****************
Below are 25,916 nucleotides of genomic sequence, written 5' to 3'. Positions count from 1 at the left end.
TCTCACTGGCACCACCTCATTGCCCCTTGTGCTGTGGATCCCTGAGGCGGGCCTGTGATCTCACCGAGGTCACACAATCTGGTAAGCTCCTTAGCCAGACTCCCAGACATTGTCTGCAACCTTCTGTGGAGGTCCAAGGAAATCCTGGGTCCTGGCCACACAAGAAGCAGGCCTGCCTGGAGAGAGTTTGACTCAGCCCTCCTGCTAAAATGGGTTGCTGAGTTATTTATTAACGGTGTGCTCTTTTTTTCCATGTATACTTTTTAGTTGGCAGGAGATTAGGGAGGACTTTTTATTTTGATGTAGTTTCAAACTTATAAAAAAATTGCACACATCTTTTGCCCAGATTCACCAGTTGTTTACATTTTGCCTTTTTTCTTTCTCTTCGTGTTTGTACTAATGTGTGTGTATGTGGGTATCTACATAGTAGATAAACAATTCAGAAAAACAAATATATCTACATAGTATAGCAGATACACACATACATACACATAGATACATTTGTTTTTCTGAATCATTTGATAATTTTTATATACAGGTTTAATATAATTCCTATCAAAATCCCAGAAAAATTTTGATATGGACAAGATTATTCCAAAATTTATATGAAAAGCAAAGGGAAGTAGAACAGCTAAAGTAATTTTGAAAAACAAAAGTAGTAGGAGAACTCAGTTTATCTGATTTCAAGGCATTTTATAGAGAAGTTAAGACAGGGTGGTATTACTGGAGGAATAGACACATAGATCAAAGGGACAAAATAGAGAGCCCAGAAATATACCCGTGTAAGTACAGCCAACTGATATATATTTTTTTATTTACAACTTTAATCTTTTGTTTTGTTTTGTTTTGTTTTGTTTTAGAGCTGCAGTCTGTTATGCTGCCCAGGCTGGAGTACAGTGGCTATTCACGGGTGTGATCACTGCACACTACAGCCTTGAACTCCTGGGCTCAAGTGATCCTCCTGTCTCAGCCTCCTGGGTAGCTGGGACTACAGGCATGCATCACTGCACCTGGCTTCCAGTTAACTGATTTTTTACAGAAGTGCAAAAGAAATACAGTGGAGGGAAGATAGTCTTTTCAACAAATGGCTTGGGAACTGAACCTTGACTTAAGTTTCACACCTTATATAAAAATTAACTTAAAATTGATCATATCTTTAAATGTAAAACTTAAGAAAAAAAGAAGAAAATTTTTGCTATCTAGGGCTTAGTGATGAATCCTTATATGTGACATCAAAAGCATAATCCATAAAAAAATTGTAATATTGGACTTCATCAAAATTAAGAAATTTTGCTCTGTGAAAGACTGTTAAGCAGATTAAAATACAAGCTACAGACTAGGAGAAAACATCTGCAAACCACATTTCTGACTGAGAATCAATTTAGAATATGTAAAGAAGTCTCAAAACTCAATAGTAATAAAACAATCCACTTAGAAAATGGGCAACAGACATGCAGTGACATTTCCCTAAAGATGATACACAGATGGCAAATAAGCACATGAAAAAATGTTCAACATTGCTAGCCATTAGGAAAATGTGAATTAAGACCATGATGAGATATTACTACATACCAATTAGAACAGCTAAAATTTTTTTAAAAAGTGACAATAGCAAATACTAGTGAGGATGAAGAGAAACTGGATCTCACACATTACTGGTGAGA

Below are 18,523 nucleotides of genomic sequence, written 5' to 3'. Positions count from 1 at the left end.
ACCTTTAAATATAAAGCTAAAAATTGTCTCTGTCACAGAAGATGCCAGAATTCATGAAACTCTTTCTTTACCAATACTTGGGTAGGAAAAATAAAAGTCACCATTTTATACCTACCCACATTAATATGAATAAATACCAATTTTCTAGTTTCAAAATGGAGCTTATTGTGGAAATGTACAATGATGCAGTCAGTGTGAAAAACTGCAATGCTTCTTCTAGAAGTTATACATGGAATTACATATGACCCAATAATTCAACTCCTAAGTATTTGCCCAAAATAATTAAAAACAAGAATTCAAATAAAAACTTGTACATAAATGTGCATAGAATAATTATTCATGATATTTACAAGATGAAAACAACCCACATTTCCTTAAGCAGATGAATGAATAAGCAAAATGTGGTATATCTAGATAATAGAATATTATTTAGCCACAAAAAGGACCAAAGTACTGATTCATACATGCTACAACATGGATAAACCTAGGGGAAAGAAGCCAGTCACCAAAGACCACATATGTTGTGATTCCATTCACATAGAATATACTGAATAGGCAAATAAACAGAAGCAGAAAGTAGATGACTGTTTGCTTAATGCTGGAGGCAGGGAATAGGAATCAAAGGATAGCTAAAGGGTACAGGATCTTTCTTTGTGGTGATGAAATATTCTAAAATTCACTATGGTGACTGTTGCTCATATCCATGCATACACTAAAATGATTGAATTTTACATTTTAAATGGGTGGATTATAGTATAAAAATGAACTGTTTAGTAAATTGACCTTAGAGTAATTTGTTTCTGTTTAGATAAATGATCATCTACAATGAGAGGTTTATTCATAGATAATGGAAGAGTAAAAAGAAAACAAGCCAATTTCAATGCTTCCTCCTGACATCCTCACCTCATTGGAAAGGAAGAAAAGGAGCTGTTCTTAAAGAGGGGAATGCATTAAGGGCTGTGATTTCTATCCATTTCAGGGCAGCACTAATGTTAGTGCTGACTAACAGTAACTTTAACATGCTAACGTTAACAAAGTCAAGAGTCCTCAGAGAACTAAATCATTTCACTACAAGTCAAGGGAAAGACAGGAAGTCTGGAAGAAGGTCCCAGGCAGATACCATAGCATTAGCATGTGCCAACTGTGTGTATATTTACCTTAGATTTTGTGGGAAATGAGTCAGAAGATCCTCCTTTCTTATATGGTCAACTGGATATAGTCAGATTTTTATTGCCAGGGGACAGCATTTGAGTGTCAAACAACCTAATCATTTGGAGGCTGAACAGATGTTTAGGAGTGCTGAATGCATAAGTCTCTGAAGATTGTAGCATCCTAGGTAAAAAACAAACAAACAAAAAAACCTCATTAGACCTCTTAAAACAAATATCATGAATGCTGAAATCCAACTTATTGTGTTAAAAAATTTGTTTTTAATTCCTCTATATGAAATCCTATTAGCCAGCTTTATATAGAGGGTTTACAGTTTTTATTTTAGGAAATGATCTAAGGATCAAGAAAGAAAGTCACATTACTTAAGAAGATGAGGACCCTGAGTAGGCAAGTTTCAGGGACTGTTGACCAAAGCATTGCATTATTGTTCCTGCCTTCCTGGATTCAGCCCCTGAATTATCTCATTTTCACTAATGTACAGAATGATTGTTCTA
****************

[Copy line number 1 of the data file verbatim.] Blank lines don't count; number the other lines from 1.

Below are 25,916 nucleotides of genomic sequence, written 5' to 3'. Positions count from 1 at the left end.